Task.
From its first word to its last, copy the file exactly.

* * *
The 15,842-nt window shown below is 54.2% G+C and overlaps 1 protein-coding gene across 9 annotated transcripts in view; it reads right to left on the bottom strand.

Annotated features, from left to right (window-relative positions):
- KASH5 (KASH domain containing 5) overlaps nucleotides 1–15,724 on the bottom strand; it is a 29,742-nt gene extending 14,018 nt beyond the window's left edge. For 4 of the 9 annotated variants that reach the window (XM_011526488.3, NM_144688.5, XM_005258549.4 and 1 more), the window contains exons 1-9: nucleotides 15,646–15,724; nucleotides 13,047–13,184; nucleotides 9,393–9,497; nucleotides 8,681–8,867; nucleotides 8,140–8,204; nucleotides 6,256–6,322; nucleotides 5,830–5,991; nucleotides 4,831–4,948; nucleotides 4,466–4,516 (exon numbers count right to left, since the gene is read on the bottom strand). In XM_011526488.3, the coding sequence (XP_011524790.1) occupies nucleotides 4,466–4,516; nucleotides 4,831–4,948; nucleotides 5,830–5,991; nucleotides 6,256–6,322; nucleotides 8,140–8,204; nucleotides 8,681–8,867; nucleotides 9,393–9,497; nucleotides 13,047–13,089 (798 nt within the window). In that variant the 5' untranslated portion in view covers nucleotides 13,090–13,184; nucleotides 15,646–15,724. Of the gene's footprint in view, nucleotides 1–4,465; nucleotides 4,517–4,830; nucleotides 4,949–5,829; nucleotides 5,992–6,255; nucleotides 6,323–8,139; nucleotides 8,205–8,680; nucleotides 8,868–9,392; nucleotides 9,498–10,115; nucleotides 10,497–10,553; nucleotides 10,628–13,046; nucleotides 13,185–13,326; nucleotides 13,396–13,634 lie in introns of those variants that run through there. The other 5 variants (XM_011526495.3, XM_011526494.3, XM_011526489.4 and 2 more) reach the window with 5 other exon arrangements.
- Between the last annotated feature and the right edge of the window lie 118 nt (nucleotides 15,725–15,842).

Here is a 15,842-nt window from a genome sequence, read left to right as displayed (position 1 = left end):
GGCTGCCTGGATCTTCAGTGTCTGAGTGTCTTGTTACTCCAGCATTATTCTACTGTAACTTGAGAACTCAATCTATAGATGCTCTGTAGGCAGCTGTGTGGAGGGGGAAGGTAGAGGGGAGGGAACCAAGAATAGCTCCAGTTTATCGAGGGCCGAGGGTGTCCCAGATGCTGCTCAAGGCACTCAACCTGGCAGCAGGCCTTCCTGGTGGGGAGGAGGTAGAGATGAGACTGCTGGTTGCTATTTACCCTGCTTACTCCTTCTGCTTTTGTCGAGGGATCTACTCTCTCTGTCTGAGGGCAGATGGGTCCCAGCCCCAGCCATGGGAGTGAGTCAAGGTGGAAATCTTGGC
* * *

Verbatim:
The 15,842-nt window shown below is 54.2% G+C and overlaps 1 protein-coding gene across 9 annotated transcripts in view; it reads right to left on the bottom strand.

Annotated features, from left to right (window-relative positions):
- KASH5 (KASH domain containing 5) overlaps nucleotides 1–15,724 on the bottom strand; it is a 29,742-nt gene extending 14,018 nt beyond the window's left edge. For 4 of the 9 annotated variants that reach the window (XM_011526488.3, NM_144688.5, XM_005258549.4 and 1 more), the window contains exons 1-9: nucleotides 15,646–15,724; nucleotides 13,047–13,184; nucleotides 9,393–9,497; nucleotides 8,681–8,867; nucleotides 8,140–8,204; nucleotides 6,256–6,322; nucleotides 5,830–5,991; nucleotides 4,831–4,948; nucleotides 4,466–4,516 (exon numbers count right to left, since the gene is read on the bottom strand). In XM_011526488.3, the coding sequence (XP_011524790.1) occupies nucleotides 4,466–4,516; nucleotides 4,831–4,948; nucleotides 5,830–5,991; nucleotides 6,256–6,322; nucleotides 8,140–8,204; nucleotides 8,681–8,867; nucleotides 9,393–9,497; nucleotides 13,047–13,089 (798 nt within the window). In that variant the 5' untranslated portion in view covers nucleotides 13,090–13,184; nucleotides 15,646–15,724. Of the gene's footprint in view, nucleotides 1–4,465; nucleotides 4,517–4,830; nucleotides 4,949–5,829; nucleotides 5,992–6,255; nucleotides 6,323–8,139; nucleotides 8,205–8,680; nucleotides 8,868–9,392; nucleotides 9,498–10,115; nucleotides 10,497–10,553; nucleotides 10,628–13,046; nucleotides 13,185–13,326; nucleotides 13,396–13,634 lie in introns of those variants that run through there. The other 5 variants (XM_011526495.3, XM_011526494.3, XM_011526489.4 and 2 more) reach the window with 5 other exon arrangements.
- Between the last annotated feature and the right edge of the window lie 118 nt (nucleotides 15,725–15,842).

Here is a 15,842-nt window from a genome sequence, read left to right as displayed (position 1 = left end):
GGCTGCCTGGATCTTCAGTGTCTGAGTGTCTTGTTACTCCAGCATTATTCTACTGTAACTTGAGAACTCAATCTATAGATGCTCTGTAGGCAGCTGTGTGGAGGGGGAAGGTAGAGGGGAGGGAACCAAGAATAGCTCCAGTTTATCGAGGGCCGAGGGTGTCCCAGATGCTGCTCAAGGCACTCAACCTGGCAGCAGGCCTTCCTGGTGGGGAGGAGGTAGAGATGAGACTGCTGGTTGCTATTTACCCTGCTTACTCCTTCTGCTTTTGTCGAGGGATCTACTCTCTCTGTCTGAGGGCAGATGGGTCCCAGCCCCAGCCATGGGAGTGAGTCAAGGTGGAAATCTTGGC